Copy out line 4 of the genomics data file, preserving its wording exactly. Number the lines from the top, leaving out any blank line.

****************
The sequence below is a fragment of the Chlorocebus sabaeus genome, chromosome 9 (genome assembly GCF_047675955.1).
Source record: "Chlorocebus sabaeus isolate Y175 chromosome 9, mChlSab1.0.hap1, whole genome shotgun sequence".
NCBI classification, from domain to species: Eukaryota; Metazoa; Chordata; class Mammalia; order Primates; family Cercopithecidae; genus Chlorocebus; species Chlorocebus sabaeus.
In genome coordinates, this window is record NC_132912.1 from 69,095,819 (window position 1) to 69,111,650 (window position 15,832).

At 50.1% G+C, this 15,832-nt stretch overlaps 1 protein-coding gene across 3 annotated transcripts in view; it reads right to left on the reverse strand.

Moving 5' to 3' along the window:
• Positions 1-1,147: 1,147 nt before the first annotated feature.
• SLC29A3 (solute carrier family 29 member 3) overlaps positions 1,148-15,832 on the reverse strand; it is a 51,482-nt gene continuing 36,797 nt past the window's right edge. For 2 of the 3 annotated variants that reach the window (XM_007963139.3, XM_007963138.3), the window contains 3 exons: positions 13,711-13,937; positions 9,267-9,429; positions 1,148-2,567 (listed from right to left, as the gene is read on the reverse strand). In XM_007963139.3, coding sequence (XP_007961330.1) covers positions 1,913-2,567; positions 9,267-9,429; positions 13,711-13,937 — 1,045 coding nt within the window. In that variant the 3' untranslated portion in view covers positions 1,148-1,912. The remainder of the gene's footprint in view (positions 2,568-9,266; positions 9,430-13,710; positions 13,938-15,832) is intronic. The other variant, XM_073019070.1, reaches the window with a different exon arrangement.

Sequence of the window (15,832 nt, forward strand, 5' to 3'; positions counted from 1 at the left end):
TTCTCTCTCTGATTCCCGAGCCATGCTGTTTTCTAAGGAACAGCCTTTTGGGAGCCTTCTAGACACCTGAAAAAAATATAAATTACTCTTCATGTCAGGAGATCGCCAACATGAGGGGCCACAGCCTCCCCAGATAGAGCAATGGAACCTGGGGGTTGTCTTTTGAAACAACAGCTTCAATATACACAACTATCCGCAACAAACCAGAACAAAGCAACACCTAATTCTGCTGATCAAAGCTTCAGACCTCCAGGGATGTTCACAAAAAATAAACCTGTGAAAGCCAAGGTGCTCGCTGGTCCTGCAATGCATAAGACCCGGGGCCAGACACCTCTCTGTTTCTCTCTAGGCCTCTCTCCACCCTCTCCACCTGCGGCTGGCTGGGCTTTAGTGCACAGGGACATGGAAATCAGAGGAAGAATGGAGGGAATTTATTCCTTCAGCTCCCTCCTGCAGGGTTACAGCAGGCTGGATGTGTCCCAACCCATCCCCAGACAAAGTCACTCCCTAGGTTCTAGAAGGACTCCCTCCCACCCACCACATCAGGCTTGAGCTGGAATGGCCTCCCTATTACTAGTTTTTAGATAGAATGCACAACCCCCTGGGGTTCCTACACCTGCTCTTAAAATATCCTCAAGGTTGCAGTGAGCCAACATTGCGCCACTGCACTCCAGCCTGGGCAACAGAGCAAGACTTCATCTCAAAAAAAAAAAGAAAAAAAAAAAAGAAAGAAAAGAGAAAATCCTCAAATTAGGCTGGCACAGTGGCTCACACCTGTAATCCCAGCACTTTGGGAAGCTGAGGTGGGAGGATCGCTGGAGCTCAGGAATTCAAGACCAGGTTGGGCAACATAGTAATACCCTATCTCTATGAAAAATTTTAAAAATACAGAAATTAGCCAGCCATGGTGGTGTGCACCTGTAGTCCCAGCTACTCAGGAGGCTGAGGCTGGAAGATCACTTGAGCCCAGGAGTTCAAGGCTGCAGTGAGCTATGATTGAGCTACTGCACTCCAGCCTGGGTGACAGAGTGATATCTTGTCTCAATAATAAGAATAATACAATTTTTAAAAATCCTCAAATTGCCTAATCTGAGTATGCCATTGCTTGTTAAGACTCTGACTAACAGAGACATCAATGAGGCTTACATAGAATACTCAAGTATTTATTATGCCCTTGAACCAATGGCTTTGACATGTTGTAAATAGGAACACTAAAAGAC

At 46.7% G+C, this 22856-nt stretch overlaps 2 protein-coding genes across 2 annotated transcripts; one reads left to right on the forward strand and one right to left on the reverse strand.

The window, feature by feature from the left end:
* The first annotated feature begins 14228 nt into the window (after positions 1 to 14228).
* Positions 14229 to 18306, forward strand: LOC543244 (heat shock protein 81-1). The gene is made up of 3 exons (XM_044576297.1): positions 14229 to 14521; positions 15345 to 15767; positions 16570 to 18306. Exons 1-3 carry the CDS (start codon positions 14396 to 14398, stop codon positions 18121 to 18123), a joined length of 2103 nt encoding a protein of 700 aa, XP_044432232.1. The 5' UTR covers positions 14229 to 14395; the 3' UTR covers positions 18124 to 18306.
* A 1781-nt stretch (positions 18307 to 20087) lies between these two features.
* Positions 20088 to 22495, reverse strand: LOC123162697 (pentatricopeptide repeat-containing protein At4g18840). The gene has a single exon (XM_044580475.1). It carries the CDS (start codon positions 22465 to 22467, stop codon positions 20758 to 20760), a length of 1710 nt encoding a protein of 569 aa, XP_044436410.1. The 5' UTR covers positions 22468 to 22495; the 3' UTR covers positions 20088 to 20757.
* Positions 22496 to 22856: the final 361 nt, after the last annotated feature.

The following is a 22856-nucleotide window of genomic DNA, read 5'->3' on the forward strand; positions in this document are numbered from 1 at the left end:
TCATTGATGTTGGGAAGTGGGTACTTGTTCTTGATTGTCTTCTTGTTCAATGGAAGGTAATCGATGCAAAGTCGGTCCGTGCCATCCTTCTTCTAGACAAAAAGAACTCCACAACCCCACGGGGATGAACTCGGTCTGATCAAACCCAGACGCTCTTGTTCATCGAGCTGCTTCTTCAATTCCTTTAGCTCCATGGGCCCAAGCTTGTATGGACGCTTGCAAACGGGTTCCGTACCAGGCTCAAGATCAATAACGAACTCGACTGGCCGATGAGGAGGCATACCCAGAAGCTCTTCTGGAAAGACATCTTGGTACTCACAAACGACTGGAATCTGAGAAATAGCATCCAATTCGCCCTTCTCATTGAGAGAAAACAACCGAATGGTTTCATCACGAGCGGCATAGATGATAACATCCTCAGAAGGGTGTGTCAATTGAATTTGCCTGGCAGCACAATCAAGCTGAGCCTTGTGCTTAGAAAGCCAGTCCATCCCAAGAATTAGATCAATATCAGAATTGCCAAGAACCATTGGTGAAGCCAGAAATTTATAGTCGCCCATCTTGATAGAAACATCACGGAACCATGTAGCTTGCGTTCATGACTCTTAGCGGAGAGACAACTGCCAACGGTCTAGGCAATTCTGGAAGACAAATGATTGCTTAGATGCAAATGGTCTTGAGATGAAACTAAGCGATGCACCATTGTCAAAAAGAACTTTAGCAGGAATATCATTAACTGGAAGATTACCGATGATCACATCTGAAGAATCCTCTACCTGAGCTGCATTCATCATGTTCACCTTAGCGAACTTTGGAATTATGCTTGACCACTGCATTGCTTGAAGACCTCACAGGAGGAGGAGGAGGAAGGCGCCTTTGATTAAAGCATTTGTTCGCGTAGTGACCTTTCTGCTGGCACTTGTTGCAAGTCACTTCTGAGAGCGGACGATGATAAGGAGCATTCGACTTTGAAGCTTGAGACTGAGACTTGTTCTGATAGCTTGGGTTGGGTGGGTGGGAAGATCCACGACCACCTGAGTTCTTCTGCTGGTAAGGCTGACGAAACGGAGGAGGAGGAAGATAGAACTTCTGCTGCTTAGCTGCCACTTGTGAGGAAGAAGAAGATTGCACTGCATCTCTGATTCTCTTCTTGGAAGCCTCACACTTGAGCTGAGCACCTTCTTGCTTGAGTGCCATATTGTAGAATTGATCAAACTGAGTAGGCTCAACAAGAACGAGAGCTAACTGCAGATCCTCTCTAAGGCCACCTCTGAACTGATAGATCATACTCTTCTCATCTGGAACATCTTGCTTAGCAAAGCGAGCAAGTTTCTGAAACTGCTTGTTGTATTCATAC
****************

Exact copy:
In genome coordinates, this window is record NC_132912.1 from 69,095,819 (window position 1) to 69,111,650 (window position 15,832).